Personalized supply chain! The link between your company silos!

How many parts of your business act as independent business silos? How many functions in your organization behave like islands?

One of the main problems in a functionally organized company is that these functions can become isolated from each other over time. The responsibilities, metrics, skills, strategy, and mandates for each function can lead employees to place their functional focus above the overall organizational goals.

But the supply chain team is uniquely positioned to bridge all of these silos and islands. The supply chain is truly the glue that can hold your business together!

Whenever I have joined a new company, I have often heard and observed that employees across functions are not working as well as they should. Organizational lines and boxes on a piece of paper become actual boundaries and obstacles to real-life teamwork and productivity.

The finance team has their priorities, the marketing team has their focus, the operations team does their own thing, and sales does something completely different.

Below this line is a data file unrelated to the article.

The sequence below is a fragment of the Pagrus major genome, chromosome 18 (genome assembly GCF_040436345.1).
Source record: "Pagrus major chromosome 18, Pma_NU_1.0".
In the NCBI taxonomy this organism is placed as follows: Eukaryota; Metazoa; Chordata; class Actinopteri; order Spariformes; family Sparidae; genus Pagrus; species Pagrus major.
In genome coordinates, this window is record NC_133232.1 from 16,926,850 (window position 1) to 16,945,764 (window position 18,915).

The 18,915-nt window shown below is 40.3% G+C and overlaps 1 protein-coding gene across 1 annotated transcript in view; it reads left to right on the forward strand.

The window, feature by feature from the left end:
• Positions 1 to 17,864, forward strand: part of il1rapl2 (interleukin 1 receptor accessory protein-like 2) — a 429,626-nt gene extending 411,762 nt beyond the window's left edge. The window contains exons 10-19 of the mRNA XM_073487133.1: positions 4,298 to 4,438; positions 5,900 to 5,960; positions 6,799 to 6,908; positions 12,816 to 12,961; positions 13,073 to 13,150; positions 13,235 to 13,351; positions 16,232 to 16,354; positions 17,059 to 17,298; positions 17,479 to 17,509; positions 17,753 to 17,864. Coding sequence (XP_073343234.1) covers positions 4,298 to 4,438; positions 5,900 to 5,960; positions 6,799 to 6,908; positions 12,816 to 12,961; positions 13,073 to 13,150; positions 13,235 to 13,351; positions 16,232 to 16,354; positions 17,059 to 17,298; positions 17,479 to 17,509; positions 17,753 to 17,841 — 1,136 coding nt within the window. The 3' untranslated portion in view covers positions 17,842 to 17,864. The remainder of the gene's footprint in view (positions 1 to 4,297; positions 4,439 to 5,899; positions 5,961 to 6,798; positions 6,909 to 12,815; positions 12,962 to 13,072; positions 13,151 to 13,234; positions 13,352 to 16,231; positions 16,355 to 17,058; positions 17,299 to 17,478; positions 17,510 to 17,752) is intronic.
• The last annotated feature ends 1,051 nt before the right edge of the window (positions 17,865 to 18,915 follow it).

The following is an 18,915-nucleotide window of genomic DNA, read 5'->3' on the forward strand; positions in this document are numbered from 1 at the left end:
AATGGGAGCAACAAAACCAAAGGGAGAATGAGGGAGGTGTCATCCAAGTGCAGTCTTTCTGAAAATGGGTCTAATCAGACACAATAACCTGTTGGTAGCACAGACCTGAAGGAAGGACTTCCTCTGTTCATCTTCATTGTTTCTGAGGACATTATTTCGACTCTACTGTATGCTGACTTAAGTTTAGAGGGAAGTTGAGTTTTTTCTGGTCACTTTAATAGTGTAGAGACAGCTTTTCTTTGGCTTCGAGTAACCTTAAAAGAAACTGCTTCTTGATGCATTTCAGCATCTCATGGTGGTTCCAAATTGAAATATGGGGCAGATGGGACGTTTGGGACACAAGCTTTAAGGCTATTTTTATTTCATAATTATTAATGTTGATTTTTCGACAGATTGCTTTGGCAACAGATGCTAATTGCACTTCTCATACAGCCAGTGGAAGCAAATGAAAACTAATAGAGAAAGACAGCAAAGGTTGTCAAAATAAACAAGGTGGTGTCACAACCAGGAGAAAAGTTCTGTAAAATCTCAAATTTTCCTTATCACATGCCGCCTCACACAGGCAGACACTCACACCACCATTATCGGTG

When the organization is truly dysfunctional, each of these functions works past one another, pointing the finger at the shortcomings of other groups and fundamentally undermining the entire organization’s ability to succeed. Business silos are unproductive and destructive.

There is obviously no room for such behavior in a high-performance organization. Each individual and team must work in harmony to achieve the company’s overall goals. This does not mean that there are no disagreements or disagreements. It means that high-performing teams have figured out how to address these issues, rise above them, and continue their push forward.

The role of the supply chain in addressing business silos

The term “Supply Chain” is more than just the name of the group that manages material and logistics. And “Supply Chain” is more than just a characterization of the flow between suppliers and your company and your customers. “Supply Chain” also reflects the leadership role this team can and should play in unifying your business!